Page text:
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Still Chewing That Bone

Posted by Dirck on 22 October, 2012

Apart from battening the outside of the house against the manifest onrushing of Winter (no snow, but the air had this taste…), the main enterprise of the weekend was making some pens write properly.  These were not my own pens, but those of a friend/correspondent/client who decided to take advantage of my recently admitted-to powers of exorcising lesser demons from points and feeds.  With only one exception, they’re all made by manufacturers with whom I’m unfamiliar, and they’re an interesting bunch.

Five pens, all wanting their points looked at.  Mainly drier than the owner would like, but there were also issues of scratchiness and discomfort in writing.  Looking at them closely, the problems were easily understood.  The corners of the tipping on a cursive italic left entirely unrounded, for example, which will of course catch on paper; while a cursive point has relatively sharp edges, there is still a bare minimum of rounding needed to prevent catching on the fibres of the paper.  Or, in the case of the most offensively dry pen, the slit compressed so tightly that ink couldn’t hope to flow down it.  Easily diagnosed, under magnification, and if not easily then at least readily sorted out.

I’m not going to name names just at the moment, because I suspect there’s a little bit of sampling error going on; one example of each, out of however many hundreds or thousands of each model have been made, and collected in one place precisely because that one example has something amiss.  I am going to cast some aspersions, but I’m going to keep them non-specific.  It’s not just because I’m afraid of the kind of lawyers a well-funded pen company might lay on.

Oh, yes, well-funded.  With one exception, none of these pens are in any way the sort of thing I would have the money loose to buy myself.  That one exception, a mere starveling available for less than $100 retail, is a bit of a pauper in the company it arrived in, as removing it puts the average cost of the bunch as something above $500 each.    That’s a shocking amount of money to spend on a pen that’s not writing well.

In the case of the very very dry pen, I think I can see some sense in it; it stopped being dry when one put the sort of weight on it that a habitual ball-point user would apply.  The slit opened up, ink came out in a reasonable torrent, and there’s your functional pen.  The others, with their grabby edges and misaligned tines, don’t have that excuse.  Three of them are Italian, and there is something of a tradition in Italian manufacturing to go for the looks rather than the function (at least, that’s my deeply misinformed notion), but bowing to the foolish bigotted pre-conceptions of stupid foreigners like me is hardly an excuse for charging a pile of money for a badly finished pen.  It’s troubling.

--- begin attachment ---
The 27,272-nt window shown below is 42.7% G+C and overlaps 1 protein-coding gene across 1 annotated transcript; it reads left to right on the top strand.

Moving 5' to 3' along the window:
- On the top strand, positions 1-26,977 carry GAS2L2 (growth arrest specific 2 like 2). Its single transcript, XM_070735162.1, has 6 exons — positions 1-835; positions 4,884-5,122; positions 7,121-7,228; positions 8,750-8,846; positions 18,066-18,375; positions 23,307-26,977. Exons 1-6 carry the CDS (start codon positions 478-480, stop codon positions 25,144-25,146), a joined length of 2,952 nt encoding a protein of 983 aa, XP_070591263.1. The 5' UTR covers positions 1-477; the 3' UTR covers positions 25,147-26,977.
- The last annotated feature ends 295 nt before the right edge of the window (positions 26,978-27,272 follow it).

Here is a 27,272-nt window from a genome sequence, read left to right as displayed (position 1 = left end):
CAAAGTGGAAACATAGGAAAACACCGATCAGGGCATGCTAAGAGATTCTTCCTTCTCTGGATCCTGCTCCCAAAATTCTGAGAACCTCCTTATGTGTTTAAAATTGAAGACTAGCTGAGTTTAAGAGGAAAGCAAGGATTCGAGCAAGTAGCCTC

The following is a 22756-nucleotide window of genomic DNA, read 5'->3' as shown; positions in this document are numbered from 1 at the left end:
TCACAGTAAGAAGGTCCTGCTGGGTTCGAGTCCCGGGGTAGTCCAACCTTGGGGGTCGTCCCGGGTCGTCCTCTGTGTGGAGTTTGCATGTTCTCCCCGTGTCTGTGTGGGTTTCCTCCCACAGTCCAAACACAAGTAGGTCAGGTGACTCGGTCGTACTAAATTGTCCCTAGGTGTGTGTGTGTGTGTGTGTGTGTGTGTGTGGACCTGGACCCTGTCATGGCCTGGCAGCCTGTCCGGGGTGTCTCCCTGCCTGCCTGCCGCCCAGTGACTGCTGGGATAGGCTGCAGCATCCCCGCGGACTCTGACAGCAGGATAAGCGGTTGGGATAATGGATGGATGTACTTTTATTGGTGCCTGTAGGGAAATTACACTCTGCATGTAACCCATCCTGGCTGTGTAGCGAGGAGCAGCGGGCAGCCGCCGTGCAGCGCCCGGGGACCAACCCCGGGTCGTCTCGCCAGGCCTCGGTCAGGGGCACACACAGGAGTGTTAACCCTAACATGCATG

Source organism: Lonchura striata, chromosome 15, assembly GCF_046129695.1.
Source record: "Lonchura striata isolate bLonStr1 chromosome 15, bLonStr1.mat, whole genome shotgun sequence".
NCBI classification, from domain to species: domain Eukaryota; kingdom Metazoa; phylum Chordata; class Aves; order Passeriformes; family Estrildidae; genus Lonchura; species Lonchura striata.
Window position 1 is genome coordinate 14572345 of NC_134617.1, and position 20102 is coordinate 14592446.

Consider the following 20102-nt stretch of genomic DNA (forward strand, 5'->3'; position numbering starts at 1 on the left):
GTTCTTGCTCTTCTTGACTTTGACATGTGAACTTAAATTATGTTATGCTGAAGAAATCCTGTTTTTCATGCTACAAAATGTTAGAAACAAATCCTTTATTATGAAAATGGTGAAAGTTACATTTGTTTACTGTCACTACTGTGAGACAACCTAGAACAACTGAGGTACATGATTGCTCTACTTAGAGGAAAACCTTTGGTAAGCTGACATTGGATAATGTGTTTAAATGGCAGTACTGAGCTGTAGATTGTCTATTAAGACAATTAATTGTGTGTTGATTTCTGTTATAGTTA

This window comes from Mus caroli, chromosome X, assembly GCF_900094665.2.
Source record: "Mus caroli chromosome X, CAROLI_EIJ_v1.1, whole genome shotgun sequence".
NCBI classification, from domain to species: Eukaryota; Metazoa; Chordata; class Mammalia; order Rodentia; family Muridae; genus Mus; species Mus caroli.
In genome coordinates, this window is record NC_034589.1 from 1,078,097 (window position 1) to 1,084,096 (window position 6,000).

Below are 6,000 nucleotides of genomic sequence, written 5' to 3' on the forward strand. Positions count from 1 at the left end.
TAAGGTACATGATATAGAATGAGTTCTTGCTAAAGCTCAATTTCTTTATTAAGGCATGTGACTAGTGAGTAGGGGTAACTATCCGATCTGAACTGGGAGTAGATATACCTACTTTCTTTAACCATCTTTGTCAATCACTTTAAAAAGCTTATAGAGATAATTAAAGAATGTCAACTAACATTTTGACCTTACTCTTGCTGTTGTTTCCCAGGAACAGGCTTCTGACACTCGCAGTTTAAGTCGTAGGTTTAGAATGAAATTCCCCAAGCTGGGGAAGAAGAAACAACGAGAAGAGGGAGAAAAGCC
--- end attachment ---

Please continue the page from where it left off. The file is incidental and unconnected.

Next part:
…and it gets back the the largely unanswerable question of “Is it worth it?” that I mirrored the asking of a couple of weeks back.  When one brushes up against such troubling examples of the pen-maker’s art gone sideways, it becomes harder to say “Yes.”   The percentage of the pen’s whole cost that someone like me asks for to make it work properly goes down with every extra zero at the end of the price-tag, yes, that’s true.*  However, it’s still adding to what is already a vast sum.  People will balk, and rightly so.  I take comfort in the notion of coicidental sampling error, because I might start to question my faith in pens otherwise.

The silver lining; now that they’re doing what they’re supposed to, they are rather nice.  Intermittent vicarious pen richness is a real treat.

Today’s pen: Sheaffer 300 (cheap, and worked properly right out of the box)
Today’s ink: Organics Studio Manganate V

*A couple of people have asked how my weekend went at The Regular Job, and the vast heap of wealth this pocket-full of pens represented was mentioned.  “Gosh,” said each of them separately, “don’t you charge more for the expensive ones?”  No.  No!  I charge for my effort, and that doesn’t really vary as a function of the cost of the pen (one of the really expensive ones was shockingly easy to get sufficiently apart).  If there’s an extra charge put on nice pens, it’s that non-monetary aspect I mentioned at the end; I get to experience an expensive pen without paying for it, and the client doesn’t lose anything for however much I gain from the experience.

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2 Responses to “Still Chewing That Bone”

  1. SheilaM said

    Hmm…I’ve recently had some rather negative experiences with a brand-new, rather expensive Italian pen myself; bad enough that the authorized repair shop here in the US wouldn’t take on the warranty repair and sent it back to the mothership in Italy. Respecting your choice to not name names, but I’m darned curious if it’s the same house…

    • There’s a high likelihood; my little tale involves three Italian manufacturers. I’m pretty happy it wasn’t anything so evidently involved at your issue apparently was (although I have a fourth Italian maker’s pen from the same chap on a long-term study, as it’s defying my efforts to break into it, so I’m not entirely in the clear, Italian pen-wise).

      Suddenly, I’m feeling very slightly less of a jerk for the chauvinism expressed in the post. Not, I hasten to add, that I’m ever fully comfortable with my chauvinisms, regardless of how founded they might be.

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